Now that things are kind of available again, we’ve got a slew of laptops to run with to review through the fall – the first being a pair of Lenovo’s flagship gaming notebooks – the AMD-based 7 and Intel-based 7i. We got to test them side by side, and in short they’re both monsters of machines. Right now they start at $1,749 and $2,079 respectively. Before we get into it, here are the specs of our top-end review versions – and throughout this article we’ll have Intel-specific data in blue and AMD in red to make it a bit easier to read.
Because hey, we care.
- OS: Windows 11 Home (Pro available)
- 12 Generation Intel Core i9-12900HX Processor (E-Core Max 3.60 GHz, P-Core Max 5.00 GHz with Turbo Boost, 16 Cores, 24 Threads, 30 MB Cache) | AMD Ryzen 9 6900HX Processor (3.30 GHz, up to 4.90 GHz Max Boost, 8 Cores, 16 Threads, 16 MB Cache)
- Memory: 32GB DDR5 4800MHz
- Graphics: NVIDIA GeForce RTX 3080 Ti 16GB | AMD Radeon RX 6850M XT Graphics, 12GB GDDR6, AMD RDNA 2 (Up to 2275Mhz Game Clock)
- Screen: 16″ WQXGA (2560 x 1600) IPS, anti-glare, 500 nits, 16:10 aspect ratio, 165Hz (3ms response time), 100% sRGB, up to VESA DisplayHDR 400 Certified, Dolby Vision support, NVIDIA G-SYNC | AMD FreeSync Premium, TÜV Rheinland certified
- Storage: 1TB PCIe SSD Gen 4 | 2TB PCIe SSD Gen 4
- Connectivity: WiFi 6E 802.11AX (2×2), RJ45 Ethernet, Bluetooth 5.1
Specs and Design
You might be asking yourself what the difference is between these and the Legion 5 Pro that we ran a little while back. The 5 Pro runs AMD processors and NVIDIA GPU’s up to an RTX 3070 Ti. The Legion 7 gives you the option to run either a full AMD system with Ryzen processing and Radeon graphics, or go the Intel/NVIDIA route with higher spec options.
In either case, we’re running the topline models of both. And for both models the build is identical – Same 16″ WQXGA screen at a nice and shiny 500 nits, same anodized aluminum chassis, and the same ports around the outside we’ll detail momentarily. The biggest difference physically these notebooks provide over the 5 Pro is the super-premium feel you get with the 7. The 16″ notebook weighs in at 5.51 lbs, and measures at 0.78″ x 14.17″ x 10.33″. With the huge specs we’re given, we’re still looking at notebooks that are less than 1″ thick the same as the 5 pro, and heavier by just a hair.
To support those higher-end cards the Cold Front 4 cooling system is tuned to overdrive on the 7’s, with thinner fans stronger by 20% and more intakes and outputs for air flow designed for over 175W thermal capacity. When we kicked the notebooks into performance thermal mode, we were able to feel the ridiculous increase in airflow over previous Legion models, but it did also keep temperatures low enough that our laps and hands weren’t burning while loading up our benches and games.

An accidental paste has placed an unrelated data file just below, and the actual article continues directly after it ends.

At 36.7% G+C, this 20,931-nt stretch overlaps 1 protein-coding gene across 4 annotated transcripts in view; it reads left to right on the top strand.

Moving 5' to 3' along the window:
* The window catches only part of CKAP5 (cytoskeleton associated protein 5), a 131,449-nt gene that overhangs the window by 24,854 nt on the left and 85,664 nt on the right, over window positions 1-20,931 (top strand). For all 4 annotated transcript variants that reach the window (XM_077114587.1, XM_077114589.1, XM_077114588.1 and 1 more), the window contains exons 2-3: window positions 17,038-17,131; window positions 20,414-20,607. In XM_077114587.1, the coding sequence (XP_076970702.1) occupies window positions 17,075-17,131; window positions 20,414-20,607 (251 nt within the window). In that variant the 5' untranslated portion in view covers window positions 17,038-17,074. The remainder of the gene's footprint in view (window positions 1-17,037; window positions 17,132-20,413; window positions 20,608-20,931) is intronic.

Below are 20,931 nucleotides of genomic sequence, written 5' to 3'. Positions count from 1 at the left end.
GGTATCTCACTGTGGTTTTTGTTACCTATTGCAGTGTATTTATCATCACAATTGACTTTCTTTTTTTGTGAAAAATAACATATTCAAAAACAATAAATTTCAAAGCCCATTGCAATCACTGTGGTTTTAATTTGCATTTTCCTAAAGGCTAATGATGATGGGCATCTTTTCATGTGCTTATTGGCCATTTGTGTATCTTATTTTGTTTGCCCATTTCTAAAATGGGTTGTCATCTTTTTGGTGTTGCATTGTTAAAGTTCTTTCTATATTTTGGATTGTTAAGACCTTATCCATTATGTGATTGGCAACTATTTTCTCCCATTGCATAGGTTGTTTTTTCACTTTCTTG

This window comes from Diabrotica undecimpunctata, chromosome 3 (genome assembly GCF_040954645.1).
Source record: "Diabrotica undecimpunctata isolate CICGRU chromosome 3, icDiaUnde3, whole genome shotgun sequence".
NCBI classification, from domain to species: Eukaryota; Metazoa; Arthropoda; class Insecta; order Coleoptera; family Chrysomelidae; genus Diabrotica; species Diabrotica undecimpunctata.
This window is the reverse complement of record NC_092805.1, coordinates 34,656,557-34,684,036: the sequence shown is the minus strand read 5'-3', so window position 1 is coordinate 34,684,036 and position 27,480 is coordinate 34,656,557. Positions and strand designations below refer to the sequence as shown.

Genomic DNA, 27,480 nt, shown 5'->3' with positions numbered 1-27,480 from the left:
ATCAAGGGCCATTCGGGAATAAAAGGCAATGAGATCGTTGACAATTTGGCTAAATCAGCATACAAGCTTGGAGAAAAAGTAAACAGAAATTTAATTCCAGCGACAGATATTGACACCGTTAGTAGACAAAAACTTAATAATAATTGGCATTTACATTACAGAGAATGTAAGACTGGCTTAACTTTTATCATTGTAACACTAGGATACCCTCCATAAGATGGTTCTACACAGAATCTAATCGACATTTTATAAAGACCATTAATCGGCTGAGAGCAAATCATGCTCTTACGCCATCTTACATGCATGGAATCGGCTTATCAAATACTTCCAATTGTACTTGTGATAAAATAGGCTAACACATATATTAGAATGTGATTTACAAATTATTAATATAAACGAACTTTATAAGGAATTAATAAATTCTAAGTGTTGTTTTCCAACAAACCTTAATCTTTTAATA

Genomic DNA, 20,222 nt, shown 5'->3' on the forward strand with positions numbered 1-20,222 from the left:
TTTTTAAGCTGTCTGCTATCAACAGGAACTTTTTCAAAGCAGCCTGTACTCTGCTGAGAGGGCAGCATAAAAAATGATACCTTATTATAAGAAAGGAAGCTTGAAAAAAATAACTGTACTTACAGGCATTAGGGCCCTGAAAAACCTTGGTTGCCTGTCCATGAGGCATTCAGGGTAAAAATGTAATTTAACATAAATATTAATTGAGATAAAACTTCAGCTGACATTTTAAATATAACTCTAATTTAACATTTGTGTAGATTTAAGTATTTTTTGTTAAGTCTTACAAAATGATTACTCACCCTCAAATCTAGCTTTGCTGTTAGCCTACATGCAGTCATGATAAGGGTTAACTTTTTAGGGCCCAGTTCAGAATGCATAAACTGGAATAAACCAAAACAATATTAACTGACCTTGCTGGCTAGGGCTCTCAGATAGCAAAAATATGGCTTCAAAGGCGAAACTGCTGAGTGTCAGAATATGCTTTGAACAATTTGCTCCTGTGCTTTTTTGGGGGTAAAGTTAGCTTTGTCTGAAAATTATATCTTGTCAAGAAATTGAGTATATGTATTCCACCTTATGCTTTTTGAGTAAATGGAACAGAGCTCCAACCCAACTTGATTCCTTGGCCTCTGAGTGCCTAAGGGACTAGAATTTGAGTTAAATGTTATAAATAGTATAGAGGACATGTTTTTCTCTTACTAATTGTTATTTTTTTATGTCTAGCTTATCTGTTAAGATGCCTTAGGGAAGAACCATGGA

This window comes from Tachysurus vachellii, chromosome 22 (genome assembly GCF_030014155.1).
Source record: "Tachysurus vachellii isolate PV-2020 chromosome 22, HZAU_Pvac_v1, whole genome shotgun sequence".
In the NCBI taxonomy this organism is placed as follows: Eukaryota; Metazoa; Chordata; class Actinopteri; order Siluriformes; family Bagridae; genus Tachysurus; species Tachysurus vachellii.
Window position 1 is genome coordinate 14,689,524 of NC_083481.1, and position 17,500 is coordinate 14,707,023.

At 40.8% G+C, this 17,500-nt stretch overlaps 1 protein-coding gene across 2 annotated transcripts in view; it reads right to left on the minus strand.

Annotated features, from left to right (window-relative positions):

For layout, we get similar options as the 5 Pro and other Legions, with a nice TrueStrike keyboard that has per-key lighting (as well as lighting around the base of the notebook, vents, and the LEGION logo on the lid) through Lenovo’s Spectrum lighting system. Above the 500 nit screen is a webcam at the top, with the e-shutter control switch for it on the right side of the deck.
The advantage of a notebook that has the size to house this kind of hardware is the number of ports that makes room for. On the left is a USB-C 3.2 Gen 2 as well as a newer USB-C 4 that can deliver data at 40Gbps. On the right is the headphone/mic jack, the e-shutter switch for the webcam, and a USB-C 3.2 Gen 1. On the back is the power input, RJ45 ethernet, HDMI 2.1, another USB-C 3.2 Gen 2, and 2 USB-A 3.2 Gen 1’s (1 always on). All of the USB-C 3.2’s and above also provide DisplayPort 1.4.
What’s also cool is that in the box is also a set of 4 sleek keycaps and switches, along with the tool to replace them. I see 4, and to me that says “WASD” but I guess that’s not a requirement for everybody.
This is the head-on contest we were looking to test. Intel’s i9 12900HX and NVIDIA’s 3080 Ti versus AMD’s Ryzen 9 6900HX and Radeon RX 6850M XT. Both models otherwise have the same memory and other hardware specifications, including the 165Hz screen.
PCMark 10: Both laptops gave us good scores at the top tier beyond “premium gaming PC.” The 7i gave us a 8,153 (Essentials 11,020, Productivity 11,478, Digital Content Creation 11,648), while the 7 gave us a 8,153 (Essentials 9,900, Productivity 9,476, Digital Content Creation 11,054). Both scores beat the 5 Pro by over 30%.